People need roughly 23 minutes to go back to their tasks after a major interruption, but the plot deepens if you’re a programmer. Add at least 10 minutes to the forced break (the minimum amount of time you need to start editing code again) and there you go — that’s a solid half hour you lose whenever someone approaches you. It gets worse if that interruption is planned.
Being a developer today is perhaps more exhilarating than at any other time in history. We have incredible choice when it comes to languages and frameworks, and tools like GitHub and StackOverflow have connected millions to make sharing code and expertise simple and fast. These conveniences have allowed us all to spend more of our time being creative and honing our craft, rather than fighting with source code repos and ancient languages. But in this age of global sharing and constant collaboration, one of our most important development tools, the IDE, has remained stubbornly individual and private. Why?
In the emerging world of DevOps and the cloud, most developers are trying to learn new technologies and methodologies. The focus tends to be on adding capabilities such as resiliency and scaling to an application. Still, one critical item consistently overlooked is security. We talked to JAX London speaker Steve Poole about what can be done to keep your system secure and what happens when you leave the door open.
Discussions about the future of Java EE are starting to intensify as we get closer to the moment of truth. In this issue you’ll find everything you need to know about the current state of Java EE, but that’s not all! The cloud, the marriage between software development and banking, Bitcoin and TrumpScript are all in. Take a look!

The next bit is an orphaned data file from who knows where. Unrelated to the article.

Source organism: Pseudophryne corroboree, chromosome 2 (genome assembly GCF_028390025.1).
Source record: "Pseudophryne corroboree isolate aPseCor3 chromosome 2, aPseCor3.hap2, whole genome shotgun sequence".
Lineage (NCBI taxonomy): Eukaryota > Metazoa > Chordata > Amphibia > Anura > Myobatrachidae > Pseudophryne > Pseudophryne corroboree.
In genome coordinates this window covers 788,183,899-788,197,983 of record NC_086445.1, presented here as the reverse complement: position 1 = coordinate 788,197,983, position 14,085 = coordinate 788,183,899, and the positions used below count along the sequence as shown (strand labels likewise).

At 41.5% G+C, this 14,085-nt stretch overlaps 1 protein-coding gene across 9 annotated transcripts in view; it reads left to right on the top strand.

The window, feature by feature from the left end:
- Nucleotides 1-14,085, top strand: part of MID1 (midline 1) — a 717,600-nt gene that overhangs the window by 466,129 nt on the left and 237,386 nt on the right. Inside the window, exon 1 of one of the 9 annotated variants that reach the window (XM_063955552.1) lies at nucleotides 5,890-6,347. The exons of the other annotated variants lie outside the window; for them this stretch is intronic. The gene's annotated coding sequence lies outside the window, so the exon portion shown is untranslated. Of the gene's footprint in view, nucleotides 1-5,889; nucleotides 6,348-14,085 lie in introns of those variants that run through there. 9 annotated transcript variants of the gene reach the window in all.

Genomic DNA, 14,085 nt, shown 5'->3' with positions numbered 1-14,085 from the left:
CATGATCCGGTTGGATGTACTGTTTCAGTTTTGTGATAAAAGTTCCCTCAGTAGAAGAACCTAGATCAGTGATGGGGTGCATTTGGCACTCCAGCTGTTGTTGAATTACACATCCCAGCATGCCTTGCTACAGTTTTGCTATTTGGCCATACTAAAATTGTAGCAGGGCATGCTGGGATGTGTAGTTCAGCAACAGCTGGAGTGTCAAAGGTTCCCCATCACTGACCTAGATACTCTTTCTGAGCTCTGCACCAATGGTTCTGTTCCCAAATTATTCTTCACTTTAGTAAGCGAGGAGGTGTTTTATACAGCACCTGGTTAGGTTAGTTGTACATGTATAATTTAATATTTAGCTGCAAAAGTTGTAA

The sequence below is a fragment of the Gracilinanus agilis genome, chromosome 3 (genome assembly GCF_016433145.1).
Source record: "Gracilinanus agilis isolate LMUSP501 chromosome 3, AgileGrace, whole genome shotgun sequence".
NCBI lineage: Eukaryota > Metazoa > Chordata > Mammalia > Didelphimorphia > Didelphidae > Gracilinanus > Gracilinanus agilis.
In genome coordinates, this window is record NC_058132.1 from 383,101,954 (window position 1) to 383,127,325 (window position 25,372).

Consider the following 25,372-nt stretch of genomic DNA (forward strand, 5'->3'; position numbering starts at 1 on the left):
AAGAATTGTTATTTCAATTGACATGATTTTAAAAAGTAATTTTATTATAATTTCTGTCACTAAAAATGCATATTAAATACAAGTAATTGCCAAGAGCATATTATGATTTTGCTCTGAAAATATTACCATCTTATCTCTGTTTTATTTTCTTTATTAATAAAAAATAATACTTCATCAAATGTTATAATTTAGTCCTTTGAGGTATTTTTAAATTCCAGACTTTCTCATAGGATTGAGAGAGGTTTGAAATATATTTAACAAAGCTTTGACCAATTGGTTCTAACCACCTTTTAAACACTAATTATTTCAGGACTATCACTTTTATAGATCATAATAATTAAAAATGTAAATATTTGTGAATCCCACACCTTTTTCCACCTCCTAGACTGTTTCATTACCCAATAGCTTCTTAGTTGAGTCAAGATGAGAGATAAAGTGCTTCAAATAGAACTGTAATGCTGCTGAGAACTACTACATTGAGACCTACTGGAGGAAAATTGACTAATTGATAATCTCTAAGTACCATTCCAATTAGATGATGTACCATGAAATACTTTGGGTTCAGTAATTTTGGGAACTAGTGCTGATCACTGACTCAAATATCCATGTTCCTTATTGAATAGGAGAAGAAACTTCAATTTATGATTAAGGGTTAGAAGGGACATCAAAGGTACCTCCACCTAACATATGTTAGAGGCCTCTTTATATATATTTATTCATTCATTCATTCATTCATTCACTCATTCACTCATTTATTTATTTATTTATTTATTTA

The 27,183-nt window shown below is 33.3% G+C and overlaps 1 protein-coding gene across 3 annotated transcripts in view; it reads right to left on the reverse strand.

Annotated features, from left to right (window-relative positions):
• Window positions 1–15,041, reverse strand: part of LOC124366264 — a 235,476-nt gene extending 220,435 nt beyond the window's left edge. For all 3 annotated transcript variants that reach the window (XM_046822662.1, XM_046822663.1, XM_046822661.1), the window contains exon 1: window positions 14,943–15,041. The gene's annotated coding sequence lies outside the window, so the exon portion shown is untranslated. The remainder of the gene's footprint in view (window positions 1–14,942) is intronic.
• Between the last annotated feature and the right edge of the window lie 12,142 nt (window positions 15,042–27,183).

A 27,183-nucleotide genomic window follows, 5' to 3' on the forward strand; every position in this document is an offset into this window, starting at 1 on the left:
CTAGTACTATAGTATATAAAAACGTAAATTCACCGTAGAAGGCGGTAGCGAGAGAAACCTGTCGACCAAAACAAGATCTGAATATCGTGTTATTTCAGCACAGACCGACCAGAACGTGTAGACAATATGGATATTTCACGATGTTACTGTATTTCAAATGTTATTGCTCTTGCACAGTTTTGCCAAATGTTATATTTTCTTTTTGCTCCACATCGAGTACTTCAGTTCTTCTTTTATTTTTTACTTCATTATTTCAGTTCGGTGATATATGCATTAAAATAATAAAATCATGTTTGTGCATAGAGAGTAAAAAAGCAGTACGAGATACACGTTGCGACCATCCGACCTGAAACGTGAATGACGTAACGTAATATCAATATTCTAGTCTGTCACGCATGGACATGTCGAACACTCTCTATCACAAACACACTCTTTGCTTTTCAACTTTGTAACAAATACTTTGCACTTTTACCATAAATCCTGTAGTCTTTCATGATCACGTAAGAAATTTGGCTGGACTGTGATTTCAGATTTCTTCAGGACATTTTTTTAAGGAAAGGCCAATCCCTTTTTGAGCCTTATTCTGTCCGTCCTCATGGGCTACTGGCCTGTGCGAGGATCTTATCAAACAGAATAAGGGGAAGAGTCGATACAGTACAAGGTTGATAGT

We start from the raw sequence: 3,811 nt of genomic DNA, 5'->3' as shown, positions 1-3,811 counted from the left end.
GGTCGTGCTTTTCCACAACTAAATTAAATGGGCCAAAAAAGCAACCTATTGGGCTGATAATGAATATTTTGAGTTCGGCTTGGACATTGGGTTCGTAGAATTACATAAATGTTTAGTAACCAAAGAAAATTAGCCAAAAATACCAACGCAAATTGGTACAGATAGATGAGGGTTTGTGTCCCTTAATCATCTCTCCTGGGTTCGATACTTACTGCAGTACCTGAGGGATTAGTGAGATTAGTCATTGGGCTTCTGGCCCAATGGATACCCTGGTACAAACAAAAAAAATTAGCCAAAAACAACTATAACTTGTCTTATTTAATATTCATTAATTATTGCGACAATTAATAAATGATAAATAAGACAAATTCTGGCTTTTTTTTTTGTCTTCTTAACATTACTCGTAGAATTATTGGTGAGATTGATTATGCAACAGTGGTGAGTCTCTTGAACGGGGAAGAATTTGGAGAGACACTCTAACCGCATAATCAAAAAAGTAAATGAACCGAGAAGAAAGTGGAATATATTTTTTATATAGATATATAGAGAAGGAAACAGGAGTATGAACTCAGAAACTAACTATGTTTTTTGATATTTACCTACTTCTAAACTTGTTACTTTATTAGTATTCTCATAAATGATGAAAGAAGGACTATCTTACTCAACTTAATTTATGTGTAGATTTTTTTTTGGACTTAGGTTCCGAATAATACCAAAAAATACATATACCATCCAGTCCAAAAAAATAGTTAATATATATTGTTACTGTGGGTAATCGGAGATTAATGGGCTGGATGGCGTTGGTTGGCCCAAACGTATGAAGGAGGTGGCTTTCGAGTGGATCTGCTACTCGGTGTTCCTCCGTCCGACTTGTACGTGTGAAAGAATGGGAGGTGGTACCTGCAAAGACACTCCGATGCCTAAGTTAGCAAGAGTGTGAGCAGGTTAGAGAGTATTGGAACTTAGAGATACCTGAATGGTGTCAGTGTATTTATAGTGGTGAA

The million-dollar question about the level of productivity in software development teams is the following: How does their productivity scale with the team size? Forget everything you knew about the ideal team size. Are you familiar with the Ringelmann effect?
Bitcoin Core 0.13.0 is a new major release which includes bugfixes, performance improvements, updated translations and last but not least, new features. The most important code change is the incorporation of the segregated witness (segwit) code in preparation for an upcoming soft fork.
Open source in-memory data grid Hazelcast has just released version 3.7. This release is 30 percent faster than previous versions and represents Hazelcast’s first fully modularized version. Let’s see what else is included in Hazelcast 3.7.
Who are the most influential Java people in the Twittersphere? After analyzing thousands of accounts, we created a list of people that every Java enthusiast or pro should be following.
In this article JAX London speaker Martin Gorner shows you how to set up your Google Cloud Platform project to use Cloud Dataflow, create a Maven project with the Cloud Dataflow SDK and examples, and run an example pipeline using the Google Cloud Platform Console.
One of the most difficult aspects of developing a game is one in which the genre you would like to develop for is such a niche area of development that standardized tools have yet to be created for it. With a lack of some level of standardized tools for such development, this realm of gaming has probably become one of the most difficult areas in creative activity within the game development field. There are several reasons for this.
Angular 2 is already supported —to different degrees— in many current tools. We looked at the three major IDEs: Eclipse, NetBeans and IntelliJ IDEA (or WebStorm) and drew some conclusions about what works and what doesn’t.
The countdown for the JAX Innovation Awards nominations has begun. If you need some inspiration for your nomination, you’re in luck. Here’s a preliminary list of technologies, companies, organizations or persons that have brought significant innovation to the Java ecosystem.
Each Monday we take a step back and analyze what has happened in the previous week. Last week JAX London speaker Bart Blommaerts gave us an introduction into the serverless cloud and we asked you to nominate the technologies, companies, organizations or persons that have brought significant innovation to the Java ecosystem. Nominations are still open, so there’s still time to vote.